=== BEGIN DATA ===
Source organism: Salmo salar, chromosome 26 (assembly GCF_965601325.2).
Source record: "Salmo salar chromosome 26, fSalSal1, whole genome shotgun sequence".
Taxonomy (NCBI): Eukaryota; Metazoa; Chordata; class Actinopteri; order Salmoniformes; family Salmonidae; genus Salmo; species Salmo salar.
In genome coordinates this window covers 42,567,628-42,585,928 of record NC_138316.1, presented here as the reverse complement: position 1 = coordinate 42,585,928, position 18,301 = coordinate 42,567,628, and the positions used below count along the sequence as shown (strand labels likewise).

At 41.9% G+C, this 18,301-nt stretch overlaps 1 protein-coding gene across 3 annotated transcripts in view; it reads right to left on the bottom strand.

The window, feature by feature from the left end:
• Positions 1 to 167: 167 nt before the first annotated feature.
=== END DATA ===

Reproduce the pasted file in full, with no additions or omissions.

Source organism: Salmo salar, chromosome 26 (assembly GCF_965601325.2).
Source record: "Salmo salar chromosome 26, fSalSal1, whole genome shotgun sequence".
Taxonomy (NCBI): Eukaryota; Metazoa; Chordata; class Actinopteri; order Salmoniformes; family Salmonidae; genus Salmo; species Salmo salar.
In genome coordinates this window covers 42,567,628-42,585,928 of record NC_138316.1, presented here as the reverse complement: position 1 = coordinate 42,585,928, position 18,301 = coordinate 42,567,628, and the positions used below count along the sequence as shown (strand labels likewise).

At 41.9% G+C, this 18,301-nt stretch overlaps 1 protein-coding gene across 3 annotated transcripts in view; it reads right to left on the bottom strand.

The window, feature by feature from the left end:
• Positions 1 to 167: 167 nt before the first annotated feature.